During the visit of Iran’s Vice President for International Affairs Ali Seedlou to Pakistan, the two countries signed three agreements on November 13, 2012 as part of Memorandum of Understandings (MoUs) to promote economic cooperation, timely completion of Iran-Pakistan (IP) gas pipeline project and electricity import from Iran. Both the sides agreed to increase bilateral trade to $5 billion mark. Iran which already completed its portion of gas pipeline had decided to invest $500 million assistance in building Pakistani part of the project.

In this respect, the then Iranian President Mahmoud Ahmadinejad had also visited Pakistan. In the third trilateral summit at Islamabad, on February 17, 2012, the then Pakistan’s President Asif Ali Zardari, former Iranian President Ahmadinejad and the then Afghan President Hamid Karzai put their heads together to forge regional cooperation in multifaceted areas. Zardari vowed to fight US pressure on the Iran-Pakistan gas pipeline (IP), saying that the “external forces can not undermine bilateral relations.”

Afterwards, the government led by the then Prime Minister Nawaz Sharif did not implement Iran-Pakistan gas pipeline owing to America’s pressure.

In March, 2018, the Iranian Foreign Minister Javad Zarif visited Pakistan and helped to re-establish diplomatic and security cooperation between the two countries over border management, as American CIA, Indian RAW and Israeli Mossad arranged terror attacks in Pakistan’s Balochistan and Sistan-Baluchestan to manipulate ties between Islamabad and Tehran. Due to misunderstanding created by these agencies, Pakistan and Iran has long been accusing the infiltration of militants from each other’s side of border.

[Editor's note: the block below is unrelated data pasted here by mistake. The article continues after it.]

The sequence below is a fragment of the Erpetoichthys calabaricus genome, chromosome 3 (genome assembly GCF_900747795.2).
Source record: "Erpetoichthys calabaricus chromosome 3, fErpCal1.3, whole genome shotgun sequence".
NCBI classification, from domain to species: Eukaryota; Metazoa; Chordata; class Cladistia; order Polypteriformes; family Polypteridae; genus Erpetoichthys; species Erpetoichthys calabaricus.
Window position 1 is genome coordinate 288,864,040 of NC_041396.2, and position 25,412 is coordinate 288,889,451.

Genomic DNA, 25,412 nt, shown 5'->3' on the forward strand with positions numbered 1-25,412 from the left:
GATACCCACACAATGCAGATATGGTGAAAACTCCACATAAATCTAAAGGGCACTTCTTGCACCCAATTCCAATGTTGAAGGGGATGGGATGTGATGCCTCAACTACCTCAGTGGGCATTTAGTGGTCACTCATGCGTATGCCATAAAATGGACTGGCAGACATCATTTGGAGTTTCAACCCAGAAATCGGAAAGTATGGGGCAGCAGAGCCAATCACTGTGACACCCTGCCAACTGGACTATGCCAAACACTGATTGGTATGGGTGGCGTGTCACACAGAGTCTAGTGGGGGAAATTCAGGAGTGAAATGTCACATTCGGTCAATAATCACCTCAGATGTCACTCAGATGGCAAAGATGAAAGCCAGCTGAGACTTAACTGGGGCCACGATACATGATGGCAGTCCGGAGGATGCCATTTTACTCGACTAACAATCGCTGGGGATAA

It is notable that Pak-Iranian relations had already become tense after Pakistan’s security forces arrested Indian spy Kulbhushan Yadhav on March 3, 2016. In a video statement, Kulbhushan openly admitted that he was the serving agent of Indian RAW in Balochistan province, and during his stay, he contacted various Baloch separatist leaders and insurgents, including Dr Allah Nazar Baloch to execute the task to damage CPEC. Yadav confessed that he spied for India and was “assigned with the task to create unrest in Karachi and Balolchitan…to destabilize Pakistan…he was captured, while heading Iran.”

It of particular attention that in the recent years, CIA, RAW and Mossad which are covertly assisting the Baloch nationalist leaders and separatist elements have arranged many terrorism-related attacks in Pakistan’s province of Balochistan and Iranian province of Sistan-Baluchestan. On many occasions, Balochistan Liberation Army (BLA) and Jundullah claimed responsibility for the terrorist acts.

Now, the President Donald Trump has withdrawn from the Iran nuclear deal and imposed sanctions on Iran. He also threatened to impose sanctions on any country who will continue trade with Tehran. Islamabad rejected American pressure-diplomacy and continued trade with Tehran. Taking note of American war-mongering diplomacy, Tehran could abandon the US-sponsored India-Afghanistan Chabahar project and could join the CPEC project. In fact, Pakistan is playing a balancing role in the Muslim World in general and the Middle East in particular.

It is worth-mentioning that on January 5, 2016, the then Adviser to Pakistan’s former Prime Minister on Foreign Affairs, Sartaj Aziz stated that Pakistan will continue to play its positive and mediatory role to ease tensions between Iran and Saudi Arabia.

Prime Minister Imran Khan already announced that Pakistan is trying “to play the role of a mediator in the Yemen war involving Saudi Arabia…Pakistan will play its role in ending conflicts in the region.” Likewise, Khan has also stated that Islamabad will mediate between Saudi Arabia and Iran as part of creating unity of the Islamic Ummah.

Undoubtedly, we can conclude that Prime Minister Imran Khan’s strategic trip to Iran will not only strengthen relations between Tehran and Islamabad, but will also bring about positive changes in the region.

Sajjad Shaukat writes on international affairs and is author of the book: US vs Islamic Militants, Invisible Balance of Power: Dangerous Shift in International Relations